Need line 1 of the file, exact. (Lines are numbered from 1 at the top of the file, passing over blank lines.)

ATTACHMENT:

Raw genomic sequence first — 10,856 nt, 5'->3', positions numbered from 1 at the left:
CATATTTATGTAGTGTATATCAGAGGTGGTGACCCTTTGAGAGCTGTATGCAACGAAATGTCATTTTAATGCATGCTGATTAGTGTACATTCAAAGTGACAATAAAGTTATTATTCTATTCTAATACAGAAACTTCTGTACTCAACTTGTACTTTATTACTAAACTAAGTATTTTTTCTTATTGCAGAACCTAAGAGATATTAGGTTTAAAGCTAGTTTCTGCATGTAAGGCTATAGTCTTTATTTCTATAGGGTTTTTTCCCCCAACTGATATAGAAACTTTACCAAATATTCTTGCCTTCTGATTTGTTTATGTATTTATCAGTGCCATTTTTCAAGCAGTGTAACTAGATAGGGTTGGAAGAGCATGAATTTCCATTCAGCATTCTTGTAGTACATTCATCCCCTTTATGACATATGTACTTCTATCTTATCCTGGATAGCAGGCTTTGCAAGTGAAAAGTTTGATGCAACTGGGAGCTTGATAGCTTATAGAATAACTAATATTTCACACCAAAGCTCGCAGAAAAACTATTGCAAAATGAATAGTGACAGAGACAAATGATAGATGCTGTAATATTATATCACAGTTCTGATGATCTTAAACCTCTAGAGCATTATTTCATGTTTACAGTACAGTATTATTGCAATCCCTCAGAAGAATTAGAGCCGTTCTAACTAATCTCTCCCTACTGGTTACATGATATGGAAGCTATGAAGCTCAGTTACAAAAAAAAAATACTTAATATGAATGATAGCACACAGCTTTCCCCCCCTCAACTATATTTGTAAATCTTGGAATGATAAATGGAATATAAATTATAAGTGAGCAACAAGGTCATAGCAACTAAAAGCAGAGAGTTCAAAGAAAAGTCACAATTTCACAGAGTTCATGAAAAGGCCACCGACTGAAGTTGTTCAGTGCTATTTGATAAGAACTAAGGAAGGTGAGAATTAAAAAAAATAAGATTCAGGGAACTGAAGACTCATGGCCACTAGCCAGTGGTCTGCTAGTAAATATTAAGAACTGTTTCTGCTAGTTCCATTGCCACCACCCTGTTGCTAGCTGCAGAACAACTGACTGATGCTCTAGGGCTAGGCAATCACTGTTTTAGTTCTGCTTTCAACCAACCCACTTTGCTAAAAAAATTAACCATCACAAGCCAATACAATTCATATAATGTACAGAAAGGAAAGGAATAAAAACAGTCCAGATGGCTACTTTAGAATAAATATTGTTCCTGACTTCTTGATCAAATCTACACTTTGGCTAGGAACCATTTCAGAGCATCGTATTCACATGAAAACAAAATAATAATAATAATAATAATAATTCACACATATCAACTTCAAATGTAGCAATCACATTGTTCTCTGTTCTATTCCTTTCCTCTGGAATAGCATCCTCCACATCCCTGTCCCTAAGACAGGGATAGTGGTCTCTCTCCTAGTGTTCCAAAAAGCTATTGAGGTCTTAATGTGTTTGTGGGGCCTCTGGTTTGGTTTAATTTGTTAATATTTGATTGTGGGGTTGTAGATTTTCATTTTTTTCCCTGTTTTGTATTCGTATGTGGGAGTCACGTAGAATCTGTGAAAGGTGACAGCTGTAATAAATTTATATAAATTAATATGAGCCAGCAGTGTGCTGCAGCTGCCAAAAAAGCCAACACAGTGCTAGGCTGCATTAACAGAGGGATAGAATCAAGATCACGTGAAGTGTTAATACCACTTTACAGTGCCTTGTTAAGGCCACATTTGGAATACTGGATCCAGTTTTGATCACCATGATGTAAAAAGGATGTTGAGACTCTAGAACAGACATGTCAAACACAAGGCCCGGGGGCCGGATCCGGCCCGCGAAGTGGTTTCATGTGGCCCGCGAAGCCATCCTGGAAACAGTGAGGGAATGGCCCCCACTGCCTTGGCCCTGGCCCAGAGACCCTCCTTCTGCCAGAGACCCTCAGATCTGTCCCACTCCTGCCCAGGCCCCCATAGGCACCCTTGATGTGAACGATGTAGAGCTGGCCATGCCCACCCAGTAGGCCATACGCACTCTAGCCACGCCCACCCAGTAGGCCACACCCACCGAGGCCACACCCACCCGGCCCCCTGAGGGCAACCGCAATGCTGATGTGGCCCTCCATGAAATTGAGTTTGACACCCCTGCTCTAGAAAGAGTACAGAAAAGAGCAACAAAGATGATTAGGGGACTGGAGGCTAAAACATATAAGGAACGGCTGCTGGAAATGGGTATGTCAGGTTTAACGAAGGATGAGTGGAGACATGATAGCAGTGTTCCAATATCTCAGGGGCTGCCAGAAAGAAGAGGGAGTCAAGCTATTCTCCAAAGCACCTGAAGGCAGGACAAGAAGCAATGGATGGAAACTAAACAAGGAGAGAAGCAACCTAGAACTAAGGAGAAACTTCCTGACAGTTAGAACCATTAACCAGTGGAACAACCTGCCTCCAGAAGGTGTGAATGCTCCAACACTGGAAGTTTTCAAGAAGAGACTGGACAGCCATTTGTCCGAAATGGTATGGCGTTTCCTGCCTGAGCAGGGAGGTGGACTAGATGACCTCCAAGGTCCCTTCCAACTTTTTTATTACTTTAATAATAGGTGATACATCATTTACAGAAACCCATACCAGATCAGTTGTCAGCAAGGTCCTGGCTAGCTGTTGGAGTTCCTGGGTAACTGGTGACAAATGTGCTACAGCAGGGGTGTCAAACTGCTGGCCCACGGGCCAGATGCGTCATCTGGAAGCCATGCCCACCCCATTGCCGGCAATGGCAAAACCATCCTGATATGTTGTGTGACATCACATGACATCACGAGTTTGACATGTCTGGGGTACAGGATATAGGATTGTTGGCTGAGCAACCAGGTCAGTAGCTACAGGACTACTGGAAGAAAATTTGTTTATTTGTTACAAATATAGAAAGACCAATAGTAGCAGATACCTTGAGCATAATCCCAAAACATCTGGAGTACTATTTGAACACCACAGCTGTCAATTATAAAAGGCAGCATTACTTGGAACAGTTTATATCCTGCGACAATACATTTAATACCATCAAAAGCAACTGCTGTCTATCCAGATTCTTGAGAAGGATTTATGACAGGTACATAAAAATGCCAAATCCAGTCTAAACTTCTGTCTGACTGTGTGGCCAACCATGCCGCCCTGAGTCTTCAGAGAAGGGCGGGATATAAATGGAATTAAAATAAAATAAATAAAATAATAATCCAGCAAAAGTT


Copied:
Raw genomic sequence first — 10,856 nt, 5'->3', positions numbered from 1 at the left: